On Friday, Attorney General Jeff Sessions issues government-wide legal guidance, urging sweeping protections for religious freedom that could impact a series of pending policy decisions involving health care, LGBT rights, and even disaster relief.
Can Christians go to college? As a committed Christian, that’s not a question I ever thought I would find myself asking.
And yet, as a senior at the University of Iowa, I find myself asking it every day.
Recently, my school’s administration actively selected the organization that I lead, Business Leaders in Christ (BLinC) for a coercive “rebranding” exercise, if you will. Our organization, as its name so obviously reveals, is a Christian group. We are students who care about faith and also want to study business. We had the audacity to think those two things were not mutually exclusive. We also find fellowship and friendship through our organization, in addition to using it as a platform to think through how we can apply our values of service and integrity to the field we are pursuing.
But bureaucrats at the University of Iowa in their infinite wisdom have decided that of the myriad student groups on campus, ours is in need of “correction.” Like any organization on campus, we have a mission and purpose. The campus Democrats exist to promote their party’s values and can require their leader to be a Democrat. The feminist organization promotes feminism and can require their leader to be a feminist. The pro-life organization promotes pro-life positions and can require their leader to be pro-life.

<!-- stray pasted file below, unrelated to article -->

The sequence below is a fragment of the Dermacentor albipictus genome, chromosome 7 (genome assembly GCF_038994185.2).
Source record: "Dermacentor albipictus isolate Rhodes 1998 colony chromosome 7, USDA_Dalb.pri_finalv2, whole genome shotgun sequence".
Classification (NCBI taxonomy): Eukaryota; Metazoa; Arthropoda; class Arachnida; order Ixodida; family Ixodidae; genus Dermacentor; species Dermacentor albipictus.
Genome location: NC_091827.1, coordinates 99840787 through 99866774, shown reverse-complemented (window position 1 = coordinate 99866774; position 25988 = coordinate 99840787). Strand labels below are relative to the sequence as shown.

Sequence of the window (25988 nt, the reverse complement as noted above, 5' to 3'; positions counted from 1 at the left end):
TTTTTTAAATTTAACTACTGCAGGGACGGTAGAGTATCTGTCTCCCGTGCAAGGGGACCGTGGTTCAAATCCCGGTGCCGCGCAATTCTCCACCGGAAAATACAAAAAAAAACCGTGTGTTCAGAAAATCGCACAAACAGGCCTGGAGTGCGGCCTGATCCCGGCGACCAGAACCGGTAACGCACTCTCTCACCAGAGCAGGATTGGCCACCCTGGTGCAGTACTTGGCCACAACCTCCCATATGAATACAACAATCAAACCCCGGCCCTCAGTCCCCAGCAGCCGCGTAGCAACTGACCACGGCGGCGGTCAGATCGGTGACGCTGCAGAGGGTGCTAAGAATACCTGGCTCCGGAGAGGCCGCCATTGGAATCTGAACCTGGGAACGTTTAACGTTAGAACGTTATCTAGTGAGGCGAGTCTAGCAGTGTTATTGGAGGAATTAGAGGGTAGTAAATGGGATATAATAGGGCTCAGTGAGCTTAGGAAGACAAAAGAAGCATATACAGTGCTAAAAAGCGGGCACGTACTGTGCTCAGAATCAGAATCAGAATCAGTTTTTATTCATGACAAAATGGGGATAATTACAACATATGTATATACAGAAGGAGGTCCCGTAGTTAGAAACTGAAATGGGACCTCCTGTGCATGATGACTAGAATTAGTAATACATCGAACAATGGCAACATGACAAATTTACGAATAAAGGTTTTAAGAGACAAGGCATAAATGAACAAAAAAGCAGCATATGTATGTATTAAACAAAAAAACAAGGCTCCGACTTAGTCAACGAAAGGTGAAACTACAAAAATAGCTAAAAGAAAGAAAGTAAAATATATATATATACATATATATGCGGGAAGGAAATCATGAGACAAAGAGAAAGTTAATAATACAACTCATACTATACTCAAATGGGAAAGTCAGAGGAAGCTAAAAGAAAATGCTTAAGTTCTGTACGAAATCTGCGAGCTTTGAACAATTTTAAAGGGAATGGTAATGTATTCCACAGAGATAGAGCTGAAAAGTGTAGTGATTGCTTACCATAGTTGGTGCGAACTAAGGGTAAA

According to the school however, we cannot have a statement of faith or require our leaders to sign it. Put simply, the school is discriminating against our group and only our group, for the mere reason that our mission is religious in nature.
This certainly isn’t the only time a school has discriminated against Christian groups. As I find myself fighting for the basic right to run a campus Christian organization, I have read with shock about the Chi Alpha (Greek for “Christ’s Ambassadors”) student group’s fight against the Cal State University system. Cal State officials took the group’s constitution and scratched out every reference to their church affiliate “Assemblies of God” or “Pentecostal Church” and tried to force the students to accept the revisions. When the students stood firm in their faith and refused, the school locked them out of their meeting spaces.
Stories such as these are what you expect when you read about totalitarian dictatorships, not the purportedly broad-minded institutions of higher learning that dot the landscape of a nation founded in freedom of thought and expression.
America’s campuses tout themselves as the bastions of diversity and freedom of thought. And yet The Foundation for Individual Rights in Education has a running list of schools that have disinvited speakers because the campus could not tolerate a difference of opinion. And more and more, a disinvitation is not enough. Just ask Middlebury professor Allison Stranger, who was put in a neck brace by a violent campus mob upset about a speaker at an event she was moderating.
Like the higher-ups at Cal State, the officials at my school have told our group that we must sign a “revised” statement of faith which would essentially eliminate our core beliefs. Their message to us – and to all students – is not just that only certain beliefs will be tolerated on campus, but that contrary beliefs are fair game for openly hostile discrimination.
It isn’t just discrimination, it’s disappointing. University of Iowa students deserve better than the kind of intellectual fraud that peddles open-mindedness while concurrently “correcting” the beliefs of one and only one group of students. The school’s own website states in its mission that “every single Hawkeye learns how to build their own path and bravely go wherever it leads.”
This Hawkeye is proud to test whether the University truly means it.
Jacob Estell is a senior at the University of Iowa’s Tippie School of Business.
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